One of the main takeaways from the Munich Security Conference this month was the United States’ renewed focus on guarding against the threat from China, thereby marking a dramatic shift away from the U.S.’ previous positioning of Russia as public enemy number one. In an America that is more polarized than ever before, China was one issue where observers remarkably found “no light” between Republicans and Democrats at the conference.
Europe’s collective response to these solemn bi-partisan warnings about the Red Dragon, however, was to essentially shrug them off. On issues like Huawei and China’s disruption of the global order, the U.S. found itself as the lone wolf, walking away from Munich reportedly dissatisfied by the response from its E.U. allies. But maybe the U.S. also left the conference with something else – an opening to reset ties with one of its most geopolitically and militarily important relationships in the Middle East: Turkey.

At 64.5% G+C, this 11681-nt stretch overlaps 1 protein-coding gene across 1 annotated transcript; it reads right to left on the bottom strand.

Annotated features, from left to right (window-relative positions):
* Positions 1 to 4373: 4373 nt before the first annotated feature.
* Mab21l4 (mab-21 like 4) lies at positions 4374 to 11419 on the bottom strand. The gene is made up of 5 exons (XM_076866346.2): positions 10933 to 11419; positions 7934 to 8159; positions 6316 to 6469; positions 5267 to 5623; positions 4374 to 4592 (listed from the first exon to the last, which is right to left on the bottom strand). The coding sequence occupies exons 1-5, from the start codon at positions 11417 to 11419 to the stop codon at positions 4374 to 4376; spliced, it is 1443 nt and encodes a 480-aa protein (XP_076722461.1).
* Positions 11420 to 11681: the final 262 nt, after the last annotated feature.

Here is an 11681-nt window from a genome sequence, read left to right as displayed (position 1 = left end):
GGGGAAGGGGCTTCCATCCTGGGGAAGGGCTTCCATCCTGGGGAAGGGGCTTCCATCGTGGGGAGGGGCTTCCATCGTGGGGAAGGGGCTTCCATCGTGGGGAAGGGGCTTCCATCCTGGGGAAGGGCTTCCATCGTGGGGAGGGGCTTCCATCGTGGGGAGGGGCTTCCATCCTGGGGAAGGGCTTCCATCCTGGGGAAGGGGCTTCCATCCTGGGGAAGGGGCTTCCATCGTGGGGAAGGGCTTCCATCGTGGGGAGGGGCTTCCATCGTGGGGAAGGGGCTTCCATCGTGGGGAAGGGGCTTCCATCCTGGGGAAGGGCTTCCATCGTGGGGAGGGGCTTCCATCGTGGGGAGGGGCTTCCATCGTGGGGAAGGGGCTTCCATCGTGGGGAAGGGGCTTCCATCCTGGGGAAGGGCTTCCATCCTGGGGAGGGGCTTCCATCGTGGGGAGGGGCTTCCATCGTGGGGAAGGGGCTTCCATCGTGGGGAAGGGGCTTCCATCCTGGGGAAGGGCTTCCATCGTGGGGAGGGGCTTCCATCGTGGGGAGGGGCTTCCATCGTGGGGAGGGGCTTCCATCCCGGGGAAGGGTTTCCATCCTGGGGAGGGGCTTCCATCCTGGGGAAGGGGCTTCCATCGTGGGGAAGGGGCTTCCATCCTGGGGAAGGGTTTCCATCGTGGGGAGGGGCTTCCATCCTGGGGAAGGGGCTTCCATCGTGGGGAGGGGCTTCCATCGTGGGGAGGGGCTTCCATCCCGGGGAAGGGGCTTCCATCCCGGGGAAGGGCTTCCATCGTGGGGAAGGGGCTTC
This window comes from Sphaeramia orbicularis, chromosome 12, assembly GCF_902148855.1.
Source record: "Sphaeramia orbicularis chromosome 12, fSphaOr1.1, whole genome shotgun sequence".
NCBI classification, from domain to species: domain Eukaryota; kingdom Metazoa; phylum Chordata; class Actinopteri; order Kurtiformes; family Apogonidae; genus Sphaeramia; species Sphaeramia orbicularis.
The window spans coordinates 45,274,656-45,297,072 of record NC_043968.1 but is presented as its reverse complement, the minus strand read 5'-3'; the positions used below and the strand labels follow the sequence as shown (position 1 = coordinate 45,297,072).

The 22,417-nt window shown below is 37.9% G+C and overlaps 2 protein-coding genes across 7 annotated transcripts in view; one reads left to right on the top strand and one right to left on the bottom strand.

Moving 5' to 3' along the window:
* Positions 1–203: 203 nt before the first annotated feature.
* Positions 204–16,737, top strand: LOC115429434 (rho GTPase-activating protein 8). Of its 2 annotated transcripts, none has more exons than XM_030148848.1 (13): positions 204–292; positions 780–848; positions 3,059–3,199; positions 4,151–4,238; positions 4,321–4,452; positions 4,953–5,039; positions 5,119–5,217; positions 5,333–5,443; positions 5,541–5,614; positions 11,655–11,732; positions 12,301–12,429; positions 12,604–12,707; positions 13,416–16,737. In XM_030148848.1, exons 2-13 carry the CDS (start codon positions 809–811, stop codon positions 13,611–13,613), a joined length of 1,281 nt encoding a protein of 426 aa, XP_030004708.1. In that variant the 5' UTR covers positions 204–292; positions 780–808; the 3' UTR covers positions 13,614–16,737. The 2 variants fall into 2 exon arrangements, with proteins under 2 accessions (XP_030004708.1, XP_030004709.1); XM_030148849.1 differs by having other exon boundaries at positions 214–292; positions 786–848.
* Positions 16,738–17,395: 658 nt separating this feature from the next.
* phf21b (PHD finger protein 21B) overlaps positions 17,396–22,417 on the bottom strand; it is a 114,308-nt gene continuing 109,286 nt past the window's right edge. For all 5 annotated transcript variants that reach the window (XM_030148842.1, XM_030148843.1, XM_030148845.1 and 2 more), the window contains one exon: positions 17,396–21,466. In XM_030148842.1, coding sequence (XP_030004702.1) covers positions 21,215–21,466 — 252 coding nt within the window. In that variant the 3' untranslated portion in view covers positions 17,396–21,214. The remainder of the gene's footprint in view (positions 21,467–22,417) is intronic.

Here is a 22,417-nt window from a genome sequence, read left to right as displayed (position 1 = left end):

The conventional thinking about the Turkey-U.S. relationship is that it is strained. A few months ago, analysts and commentators were asking why the Trump administration effectively let slide Turkey’s purchase of a Russian defense system, known as the S400, which is incompatible with the U.S.-made and NATO-approved F35 system. It seemed rather peculiar that a bigger fuss was not made of our NATO ally, Turkey, choosing to “Buy Russian” for its defense rather than buying American, as it had long done. Russia, after all, is the world’s greatest threat to America.
But then, as it turns out, Russia isn’t. China is.
So much of what is perceived to be fractured grew out of this debacle. But Turkey has been a NATO ally to the US for 68 years, and that’s worth something. Beyond that, it’s a relationship built largely on mutual interests – many of which are in the realm of security, military and geopolitics.